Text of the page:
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Rebecca Sullins

on 3 April 2014

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Transcript of Copy of THE LUNGS

Reservoir Devices
Small Volume
Small volume nebulizers (or SVN) are used to deliver aerosolized particles to the pulmonary system for therapeutic purposes. It is the purpose of this type of therapy to deliver specific medications by having the patient inspire it and have it delivered to a targeted area in the respiratory system.
Particle sizes that are delivered by this method are usually between 1 and 10 micrometers. The droplet size and duration of treatment directly relates to the "flow" being used. If the flow is higher, the particles will be smaller and the treatment will require a shorter time to deliver a full dose.

History of Small Volume Nebulizers
History of Reservoir Devices
Inhalation therapy has been in use for more than 2,000 years. But the idea of delivering the "drug" directly to the infected area didn't come around until much later, some 200 years ago. During the Industrial Revolution, physicians were inventing methods of delivering these therapies as fast as they could. Consumption and asthma were their main concerns at that time, but the idea of treating the lungs through the windpipe lead to the therapies that are still used today.
As far back as 1654, inhalers have been used to treat "the breathless" patient. These devices had a reservoir to hold a liquid and the "drug" that would be steamed or vaporized so that the patient could inhale it directly into the effected area.
Reservoir devices are not a new concept, but they continue to evolve as we advance in our field.
There are a wide variety of devices that Respiratory Therapist use that can be considered Reservoir Devices. Up to this point we have used: Nebulizers, Non-Rebreather masks, Partial-Rebreather masks, MDIs, Resuscitator Bags, and we have learned about Anatomic Reservoir.

Reservoir Devices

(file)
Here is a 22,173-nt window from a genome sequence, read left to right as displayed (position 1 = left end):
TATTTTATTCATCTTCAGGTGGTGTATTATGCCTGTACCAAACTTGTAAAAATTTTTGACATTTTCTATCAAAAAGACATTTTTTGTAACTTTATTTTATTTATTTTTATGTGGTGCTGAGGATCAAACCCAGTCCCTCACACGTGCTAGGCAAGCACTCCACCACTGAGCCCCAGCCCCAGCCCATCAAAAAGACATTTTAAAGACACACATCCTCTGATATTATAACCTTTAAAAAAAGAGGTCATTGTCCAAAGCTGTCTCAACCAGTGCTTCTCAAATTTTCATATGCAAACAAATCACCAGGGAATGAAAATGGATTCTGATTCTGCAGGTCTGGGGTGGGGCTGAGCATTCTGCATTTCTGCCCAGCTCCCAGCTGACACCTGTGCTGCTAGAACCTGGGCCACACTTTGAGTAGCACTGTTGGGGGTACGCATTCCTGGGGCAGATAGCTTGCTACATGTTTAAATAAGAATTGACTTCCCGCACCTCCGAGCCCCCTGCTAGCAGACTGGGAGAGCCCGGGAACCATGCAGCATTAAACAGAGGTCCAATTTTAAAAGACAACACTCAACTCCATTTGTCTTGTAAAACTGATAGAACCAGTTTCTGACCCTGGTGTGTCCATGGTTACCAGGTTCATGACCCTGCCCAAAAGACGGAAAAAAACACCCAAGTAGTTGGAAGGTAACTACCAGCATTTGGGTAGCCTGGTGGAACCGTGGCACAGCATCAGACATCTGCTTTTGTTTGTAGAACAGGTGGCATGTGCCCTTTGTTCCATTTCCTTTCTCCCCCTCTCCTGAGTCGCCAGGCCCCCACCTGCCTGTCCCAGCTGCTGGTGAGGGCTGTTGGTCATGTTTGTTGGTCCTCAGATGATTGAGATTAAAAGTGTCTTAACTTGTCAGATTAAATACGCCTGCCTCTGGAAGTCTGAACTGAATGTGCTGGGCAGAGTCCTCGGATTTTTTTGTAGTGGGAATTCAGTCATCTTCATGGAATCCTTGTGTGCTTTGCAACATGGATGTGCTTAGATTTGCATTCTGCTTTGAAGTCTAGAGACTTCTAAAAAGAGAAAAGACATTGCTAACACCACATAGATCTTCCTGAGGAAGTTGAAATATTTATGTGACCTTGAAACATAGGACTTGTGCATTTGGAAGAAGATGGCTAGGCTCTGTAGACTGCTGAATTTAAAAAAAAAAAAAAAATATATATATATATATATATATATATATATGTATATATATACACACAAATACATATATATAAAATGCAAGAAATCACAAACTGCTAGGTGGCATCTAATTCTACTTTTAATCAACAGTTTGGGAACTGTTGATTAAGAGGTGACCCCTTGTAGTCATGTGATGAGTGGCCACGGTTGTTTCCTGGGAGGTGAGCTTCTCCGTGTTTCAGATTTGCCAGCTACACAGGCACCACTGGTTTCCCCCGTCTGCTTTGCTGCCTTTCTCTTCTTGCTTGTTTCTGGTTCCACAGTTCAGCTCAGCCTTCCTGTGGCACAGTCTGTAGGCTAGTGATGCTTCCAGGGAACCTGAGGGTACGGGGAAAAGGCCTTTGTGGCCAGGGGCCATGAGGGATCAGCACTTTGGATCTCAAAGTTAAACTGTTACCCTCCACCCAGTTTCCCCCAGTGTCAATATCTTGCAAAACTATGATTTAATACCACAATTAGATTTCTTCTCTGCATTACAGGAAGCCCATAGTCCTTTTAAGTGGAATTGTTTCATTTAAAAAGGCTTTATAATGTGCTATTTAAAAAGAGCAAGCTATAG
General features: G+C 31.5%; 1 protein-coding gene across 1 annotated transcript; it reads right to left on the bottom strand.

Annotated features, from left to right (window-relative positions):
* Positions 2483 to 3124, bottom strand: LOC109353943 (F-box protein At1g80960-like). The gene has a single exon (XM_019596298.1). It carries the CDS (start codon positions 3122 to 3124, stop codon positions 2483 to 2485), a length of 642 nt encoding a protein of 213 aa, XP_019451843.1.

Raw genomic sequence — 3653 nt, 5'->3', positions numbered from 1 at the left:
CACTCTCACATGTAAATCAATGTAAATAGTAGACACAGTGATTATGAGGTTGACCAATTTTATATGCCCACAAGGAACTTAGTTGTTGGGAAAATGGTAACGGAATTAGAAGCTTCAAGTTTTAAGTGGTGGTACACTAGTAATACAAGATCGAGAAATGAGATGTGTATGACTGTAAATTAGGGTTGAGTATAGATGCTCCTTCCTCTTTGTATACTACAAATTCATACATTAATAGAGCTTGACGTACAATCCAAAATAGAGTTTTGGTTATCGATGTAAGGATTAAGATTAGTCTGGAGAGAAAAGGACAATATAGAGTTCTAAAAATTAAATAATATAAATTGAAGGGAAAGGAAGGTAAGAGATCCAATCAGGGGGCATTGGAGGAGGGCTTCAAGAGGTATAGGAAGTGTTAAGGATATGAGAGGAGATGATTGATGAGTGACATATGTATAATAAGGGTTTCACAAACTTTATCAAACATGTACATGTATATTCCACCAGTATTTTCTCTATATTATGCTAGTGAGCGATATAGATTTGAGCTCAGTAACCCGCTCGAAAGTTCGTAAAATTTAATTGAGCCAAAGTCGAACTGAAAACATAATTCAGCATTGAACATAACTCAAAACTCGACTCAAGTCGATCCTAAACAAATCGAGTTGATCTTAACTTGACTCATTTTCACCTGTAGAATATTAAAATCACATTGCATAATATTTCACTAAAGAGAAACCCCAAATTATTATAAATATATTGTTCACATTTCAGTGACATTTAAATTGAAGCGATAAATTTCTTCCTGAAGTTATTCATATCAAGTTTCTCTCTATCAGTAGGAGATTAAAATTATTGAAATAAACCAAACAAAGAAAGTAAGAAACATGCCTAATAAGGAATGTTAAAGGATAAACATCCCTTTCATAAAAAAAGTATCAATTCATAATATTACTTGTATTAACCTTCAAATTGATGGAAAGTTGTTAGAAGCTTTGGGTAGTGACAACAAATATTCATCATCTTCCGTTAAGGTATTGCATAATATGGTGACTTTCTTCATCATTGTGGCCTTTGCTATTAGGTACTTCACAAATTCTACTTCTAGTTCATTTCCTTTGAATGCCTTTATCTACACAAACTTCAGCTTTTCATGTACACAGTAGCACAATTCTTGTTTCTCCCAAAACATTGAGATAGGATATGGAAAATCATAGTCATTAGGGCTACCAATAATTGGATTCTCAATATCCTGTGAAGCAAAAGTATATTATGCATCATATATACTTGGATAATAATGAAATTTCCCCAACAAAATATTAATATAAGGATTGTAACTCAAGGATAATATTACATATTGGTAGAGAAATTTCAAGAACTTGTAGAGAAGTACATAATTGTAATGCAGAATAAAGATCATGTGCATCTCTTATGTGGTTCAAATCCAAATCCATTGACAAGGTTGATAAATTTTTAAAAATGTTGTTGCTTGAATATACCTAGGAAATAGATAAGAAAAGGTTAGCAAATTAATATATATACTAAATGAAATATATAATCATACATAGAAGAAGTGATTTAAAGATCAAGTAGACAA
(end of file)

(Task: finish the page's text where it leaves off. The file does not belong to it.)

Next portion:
Small Volume Nebulizer
Meter Dose Inhaler
Resuscitator Bags
Oxygen is a basic gas needed by every cell in the body. Without oxygen, the corporation would not be able to live, and the air that comes into the body comes through us, the lungs.
How are we important employees
in the Human Body Corporation?
The indications for any oxygen therapy device is hypoxemia, trauma/post surgery, and acute myocardial infarction.

There are no contraindications to oxygen therapy when indications are judged to exist.
It's all in the bag!
James Burnett, a doctor in Scotland, reported the first use of bronchodilator therapy in an asthmatic patient in 1903. But the major leap in inhalation therapy didn't happen until the 1950's when the pMDI was revolutionized. Patients could get their "asthma medications" without a prescription. Over-the-counter medications, such as adrenaline and isoprenaline was all the rage. Since it was a non-prescription medication, sales rose over 600% for isoprenaline. Unfortunately, death rates also soared to over 400%.
In 1966, the UK committee on drug safety warned doctors that overuse of isoprenaline could be fatal and pMDI use decreased, resulting in what was called "pre-epidemic" levels for asthma patients. Isoprenaline, as well as adrenaline, were replaced by Salbutamol pMDI and to this day it remains the most frequently prescribed of the Beta-agonists.
Meter Dose Inhalers, or MDI, are more efficent when used with a spacer. This is a reservoir device that "holds" the medication that didn't get inhaled during the first inhilation of the drug. This gives it a "second chance" to get into the airway. This is why spacers are the best method to use with children or elderly patients.
Meter Dose Inhaler